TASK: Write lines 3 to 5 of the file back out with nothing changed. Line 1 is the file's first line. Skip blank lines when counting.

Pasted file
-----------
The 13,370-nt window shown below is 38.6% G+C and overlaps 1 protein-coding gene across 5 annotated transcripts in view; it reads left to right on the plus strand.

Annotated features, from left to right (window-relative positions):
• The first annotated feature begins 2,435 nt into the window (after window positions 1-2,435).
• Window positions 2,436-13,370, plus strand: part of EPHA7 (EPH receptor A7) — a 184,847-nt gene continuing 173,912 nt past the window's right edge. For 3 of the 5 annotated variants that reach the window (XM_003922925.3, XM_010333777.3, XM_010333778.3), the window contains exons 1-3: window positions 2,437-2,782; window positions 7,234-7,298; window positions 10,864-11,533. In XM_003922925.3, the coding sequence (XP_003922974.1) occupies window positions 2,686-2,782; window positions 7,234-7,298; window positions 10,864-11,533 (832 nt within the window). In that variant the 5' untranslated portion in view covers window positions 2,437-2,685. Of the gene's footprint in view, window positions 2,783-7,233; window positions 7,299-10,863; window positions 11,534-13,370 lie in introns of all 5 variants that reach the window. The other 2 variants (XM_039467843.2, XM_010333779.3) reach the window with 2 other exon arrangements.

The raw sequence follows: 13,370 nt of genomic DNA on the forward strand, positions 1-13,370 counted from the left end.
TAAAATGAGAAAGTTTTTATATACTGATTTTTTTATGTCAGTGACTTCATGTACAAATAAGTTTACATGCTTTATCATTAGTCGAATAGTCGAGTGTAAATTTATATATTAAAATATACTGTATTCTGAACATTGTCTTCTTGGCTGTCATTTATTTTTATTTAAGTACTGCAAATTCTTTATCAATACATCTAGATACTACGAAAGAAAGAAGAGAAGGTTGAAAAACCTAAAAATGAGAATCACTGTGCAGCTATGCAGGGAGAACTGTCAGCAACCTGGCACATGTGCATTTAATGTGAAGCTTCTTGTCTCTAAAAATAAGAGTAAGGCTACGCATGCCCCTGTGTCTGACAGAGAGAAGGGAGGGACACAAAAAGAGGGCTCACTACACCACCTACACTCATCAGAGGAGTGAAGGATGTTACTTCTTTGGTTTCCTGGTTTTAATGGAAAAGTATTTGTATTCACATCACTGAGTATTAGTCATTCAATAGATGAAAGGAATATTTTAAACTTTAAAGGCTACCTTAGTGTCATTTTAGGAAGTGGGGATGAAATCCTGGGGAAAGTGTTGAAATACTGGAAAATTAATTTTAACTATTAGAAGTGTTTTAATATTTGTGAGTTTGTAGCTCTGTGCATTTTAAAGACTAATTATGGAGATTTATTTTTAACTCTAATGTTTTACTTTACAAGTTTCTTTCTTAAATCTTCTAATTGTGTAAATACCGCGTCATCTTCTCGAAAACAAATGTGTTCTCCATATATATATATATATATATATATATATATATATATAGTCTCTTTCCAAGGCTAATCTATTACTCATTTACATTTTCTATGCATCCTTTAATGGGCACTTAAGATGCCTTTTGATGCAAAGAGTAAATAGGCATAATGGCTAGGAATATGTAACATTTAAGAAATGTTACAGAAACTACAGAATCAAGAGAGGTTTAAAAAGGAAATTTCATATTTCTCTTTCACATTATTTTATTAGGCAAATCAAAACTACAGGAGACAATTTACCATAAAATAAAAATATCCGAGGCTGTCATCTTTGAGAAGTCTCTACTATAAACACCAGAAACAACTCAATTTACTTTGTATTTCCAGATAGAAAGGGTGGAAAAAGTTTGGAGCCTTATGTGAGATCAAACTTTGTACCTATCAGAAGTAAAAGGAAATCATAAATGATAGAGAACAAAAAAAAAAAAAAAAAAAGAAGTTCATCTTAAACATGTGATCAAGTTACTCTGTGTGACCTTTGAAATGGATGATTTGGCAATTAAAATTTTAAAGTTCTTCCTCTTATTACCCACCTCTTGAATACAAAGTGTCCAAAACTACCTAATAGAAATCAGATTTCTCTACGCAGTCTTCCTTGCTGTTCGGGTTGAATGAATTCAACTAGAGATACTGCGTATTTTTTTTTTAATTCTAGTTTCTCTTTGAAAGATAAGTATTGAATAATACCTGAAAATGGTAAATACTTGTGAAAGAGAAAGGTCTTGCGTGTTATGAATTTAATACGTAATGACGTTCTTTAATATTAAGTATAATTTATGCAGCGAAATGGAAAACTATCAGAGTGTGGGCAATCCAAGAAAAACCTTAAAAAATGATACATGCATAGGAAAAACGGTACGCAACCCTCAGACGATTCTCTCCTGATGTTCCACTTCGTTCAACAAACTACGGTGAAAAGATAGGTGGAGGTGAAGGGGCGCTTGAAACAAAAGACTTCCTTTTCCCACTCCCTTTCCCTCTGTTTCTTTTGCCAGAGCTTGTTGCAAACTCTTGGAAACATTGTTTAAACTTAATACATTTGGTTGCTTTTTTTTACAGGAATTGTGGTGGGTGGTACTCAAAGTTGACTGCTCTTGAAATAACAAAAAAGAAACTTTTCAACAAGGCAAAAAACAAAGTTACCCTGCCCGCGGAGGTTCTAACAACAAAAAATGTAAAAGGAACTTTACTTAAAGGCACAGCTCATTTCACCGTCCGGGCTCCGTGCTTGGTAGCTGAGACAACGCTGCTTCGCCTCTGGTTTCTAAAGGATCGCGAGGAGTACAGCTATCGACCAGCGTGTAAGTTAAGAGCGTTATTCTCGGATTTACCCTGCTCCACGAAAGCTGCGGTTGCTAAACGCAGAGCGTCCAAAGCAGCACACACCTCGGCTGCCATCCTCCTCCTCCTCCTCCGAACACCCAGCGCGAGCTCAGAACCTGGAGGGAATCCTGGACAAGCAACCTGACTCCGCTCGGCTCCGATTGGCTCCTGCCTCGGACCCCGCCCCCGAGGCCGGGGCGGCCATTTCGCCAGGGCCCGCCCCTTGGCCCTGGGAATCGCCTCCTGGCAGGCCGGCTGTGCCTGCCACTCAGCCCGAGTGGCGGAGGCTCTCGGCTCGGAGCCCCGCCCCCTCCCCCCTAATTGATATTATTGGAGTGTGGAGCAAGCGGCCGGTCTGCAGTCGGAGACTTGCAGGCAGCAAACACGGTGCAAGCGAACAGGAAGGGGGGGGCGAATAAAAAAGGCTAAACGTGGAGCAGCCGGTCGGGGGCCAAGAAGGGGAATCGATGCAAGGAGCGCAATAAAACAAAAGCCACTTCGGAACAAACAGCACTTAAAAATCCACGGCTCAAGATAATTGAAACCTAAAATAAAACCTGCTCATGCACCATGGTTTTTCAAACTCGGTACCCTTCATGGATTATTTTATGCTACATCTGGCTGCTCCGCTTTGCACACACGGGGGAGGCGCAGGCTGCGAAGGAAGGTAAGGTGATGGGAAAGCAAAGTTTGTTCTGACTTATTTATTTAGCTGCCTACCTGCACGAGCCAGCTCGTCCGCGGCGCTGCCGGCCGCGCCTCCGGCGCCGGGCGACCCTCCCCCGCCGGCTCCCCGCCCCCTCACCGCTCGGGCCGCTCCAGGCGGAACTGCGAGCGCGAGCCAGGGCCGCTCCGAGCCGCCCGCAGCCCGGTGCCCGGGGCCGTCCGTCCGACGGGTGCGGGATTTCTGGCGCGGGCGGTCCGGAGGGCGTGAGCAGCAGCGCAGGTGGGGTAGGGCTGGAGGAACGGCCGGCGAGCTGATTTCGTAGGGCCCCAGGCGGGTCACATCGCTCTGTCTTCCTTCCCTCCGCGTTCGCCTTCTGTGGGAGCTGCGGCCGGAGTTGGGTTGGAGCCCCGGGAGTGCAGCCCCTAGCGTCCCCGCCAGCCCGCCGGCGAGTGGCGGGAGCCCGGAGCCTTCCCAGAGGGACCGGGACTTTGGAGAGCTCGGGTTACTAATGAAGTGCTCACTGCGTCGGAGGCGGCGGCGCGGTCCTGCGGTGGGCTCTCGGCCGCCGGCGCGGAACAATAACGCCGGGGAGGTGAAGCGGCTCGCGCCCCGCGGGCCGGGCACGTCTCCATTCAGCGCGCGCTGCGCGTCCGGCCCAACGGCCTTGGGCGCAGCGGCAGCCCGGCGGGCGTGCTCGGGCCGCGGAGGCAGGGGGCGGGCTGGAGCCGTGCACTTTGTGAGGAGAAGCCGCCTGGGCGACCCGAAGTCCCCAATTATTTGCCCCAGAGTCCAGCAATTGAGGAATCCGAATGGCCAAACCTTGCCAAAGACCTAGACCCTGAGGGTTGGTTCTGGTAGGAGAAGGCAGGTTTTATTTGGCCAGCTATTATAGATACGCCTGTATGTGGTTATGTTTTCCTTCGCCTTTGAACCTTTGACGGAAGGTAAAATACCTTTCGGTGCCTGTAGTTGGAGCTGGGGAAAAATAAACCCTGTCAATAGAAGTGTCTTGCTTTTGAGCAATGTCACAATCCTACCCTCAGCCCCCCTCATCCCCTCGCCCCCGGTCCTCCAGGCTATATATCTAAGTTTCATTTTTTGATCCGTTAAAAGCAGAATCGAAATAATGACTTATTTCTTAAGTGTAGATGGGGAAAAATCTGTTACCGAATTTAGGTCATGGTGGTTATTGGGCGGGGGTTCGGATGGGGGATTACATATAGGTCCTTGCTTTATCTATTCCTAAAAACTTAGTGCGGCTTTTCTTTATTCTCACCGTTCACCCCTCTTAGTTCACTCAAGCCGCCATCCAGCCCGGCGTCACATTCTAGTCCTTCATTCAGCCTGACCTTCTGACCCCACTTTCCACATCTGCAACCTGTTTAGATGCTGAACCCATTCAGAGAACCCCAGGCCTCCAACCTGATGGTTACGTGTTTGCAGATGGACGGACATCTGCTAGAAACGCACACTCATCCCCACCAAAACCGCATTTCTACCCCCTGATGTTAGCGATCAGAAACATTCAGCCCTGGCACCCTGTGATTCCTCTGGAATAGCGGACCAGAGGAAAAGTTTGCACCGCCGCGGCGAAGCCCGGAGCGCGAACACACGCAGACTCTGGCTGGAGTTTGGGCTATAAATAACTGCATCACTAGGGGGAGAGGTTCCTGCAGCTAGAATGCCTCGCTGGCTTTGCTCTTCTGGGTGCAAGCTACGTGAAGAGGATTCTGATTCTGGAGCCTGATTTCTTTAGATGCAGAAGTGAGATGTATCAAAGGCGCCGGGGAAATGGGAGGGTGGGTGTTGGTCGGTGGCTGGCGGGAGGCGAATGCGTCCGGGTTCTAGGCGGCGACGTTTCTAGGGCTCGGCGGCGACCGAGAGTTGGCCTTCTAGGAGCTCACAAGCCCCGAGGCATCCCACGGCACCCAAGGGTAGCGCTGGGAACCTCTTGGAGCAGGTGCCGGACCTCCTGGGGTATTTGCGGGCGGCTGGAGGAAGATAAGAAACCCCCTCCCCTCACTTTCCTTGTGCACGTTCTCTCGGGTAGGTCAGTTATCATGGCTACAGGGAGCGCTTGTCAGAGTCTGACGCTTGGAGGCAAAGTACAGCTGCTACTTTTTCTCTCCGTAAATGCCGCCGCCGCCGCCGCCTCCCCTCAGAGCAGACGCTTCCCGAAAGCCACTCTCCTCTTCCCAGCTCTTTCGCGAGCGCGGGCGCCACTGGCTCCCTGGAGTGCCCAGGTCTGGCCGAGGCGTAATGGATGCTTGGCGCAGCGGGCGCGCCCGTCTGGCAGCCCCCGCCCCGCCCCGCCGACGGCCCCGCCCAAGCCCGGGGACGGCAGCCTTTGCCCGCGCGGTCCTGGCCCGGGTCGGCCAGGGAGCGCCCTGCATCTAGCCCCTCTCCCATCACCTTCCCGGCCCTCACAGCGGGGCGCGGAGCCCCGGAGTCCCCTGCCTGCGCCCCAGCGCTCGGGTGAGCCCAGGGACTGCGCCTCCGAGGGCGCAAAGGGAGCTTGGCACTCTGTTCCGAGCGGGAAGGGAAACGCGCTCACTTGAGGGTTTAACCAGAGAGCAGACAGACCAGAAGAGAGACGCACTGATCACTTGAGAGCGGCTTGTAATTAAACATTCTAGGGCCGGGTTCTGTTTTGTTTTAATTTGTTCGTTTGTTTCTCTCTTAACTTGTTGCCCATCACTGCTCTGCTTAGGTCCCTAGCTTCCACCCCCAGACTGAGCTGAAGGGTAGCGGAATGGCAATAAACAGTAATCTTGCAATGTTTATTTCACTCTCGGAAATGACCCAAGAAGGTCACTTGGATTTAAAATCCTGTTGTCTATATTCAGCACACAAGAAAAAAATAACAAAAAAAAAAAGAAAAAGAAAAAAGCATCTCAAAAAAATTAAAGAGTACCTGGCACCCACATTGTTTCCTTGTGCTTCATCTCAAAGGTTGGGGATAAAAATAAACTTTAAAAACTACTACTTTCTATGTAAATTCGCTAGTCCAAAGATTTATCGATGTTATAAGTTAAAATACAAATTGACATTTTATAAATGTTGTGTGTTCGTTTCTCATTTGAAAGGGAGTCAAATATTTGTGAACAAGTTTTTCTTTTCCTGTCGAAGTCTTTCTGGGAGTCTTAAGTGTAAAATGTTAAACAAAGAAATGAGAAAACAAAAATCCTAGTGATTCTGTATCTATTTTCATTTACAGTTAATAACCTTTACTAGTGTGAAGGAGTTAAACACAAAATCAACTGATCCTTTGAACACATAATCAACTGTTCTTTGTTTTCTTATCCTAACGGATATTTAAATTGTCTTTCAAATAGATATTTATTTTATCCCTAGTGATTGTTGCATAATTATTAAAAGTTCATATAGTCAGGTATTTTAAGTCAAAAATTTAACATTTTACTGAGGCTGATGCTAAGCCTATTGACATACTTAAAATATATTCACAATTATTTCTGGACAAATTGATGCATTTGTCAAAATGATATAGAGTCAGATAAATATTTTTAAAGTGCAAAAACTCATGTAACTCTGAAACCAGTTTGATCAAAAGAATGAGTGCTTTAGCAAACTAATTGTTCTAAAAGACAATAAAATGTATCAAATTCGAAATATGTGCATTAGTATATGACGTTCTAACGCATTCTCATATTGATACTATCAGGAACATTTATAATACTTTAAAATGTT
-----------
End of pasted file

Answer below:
• The first annotated feature begins 2,435 nt into the window (after window positions 1-2,435).
• Window positions 2,436-13,370, plus strand: part of EPHA7 (EPH receptor A7) — a 184,847-nt gene continuing 173,912 nt past the window's right edge. For 3 of the 5 annotated variants that reach the window (XM_003922925.3, XM_010333777.3, XM_010333778.3), the window contains exons 1-3: window positions 2,437-2,782; window positions 7,234-7,298; window positions 10,864-11,533. In XM_003922925.3, the coding sequence (XP_003922974.1) occupies window positions 2,686-2,782; window positions 7,234-7,298; window positions 10,864-11,533 (832 nt within the window). In that variant the 5' untranslated portion in view covers window positions 2,437-2,685. Of the gene's footprint in view, window positions 2,783-7,233; window positions 7,299-10,863; window positions 11,534-13,370 lie in introns of all 5 variants that reach the window. The other 2 variants (XM_039467843.2, XM_010333779.3) reach the window with 2 other exon arrangements.

The raw sequence follows: 13,370 nt of genomic DNA on the forward strand, positions 1-13,370 counted from the left end.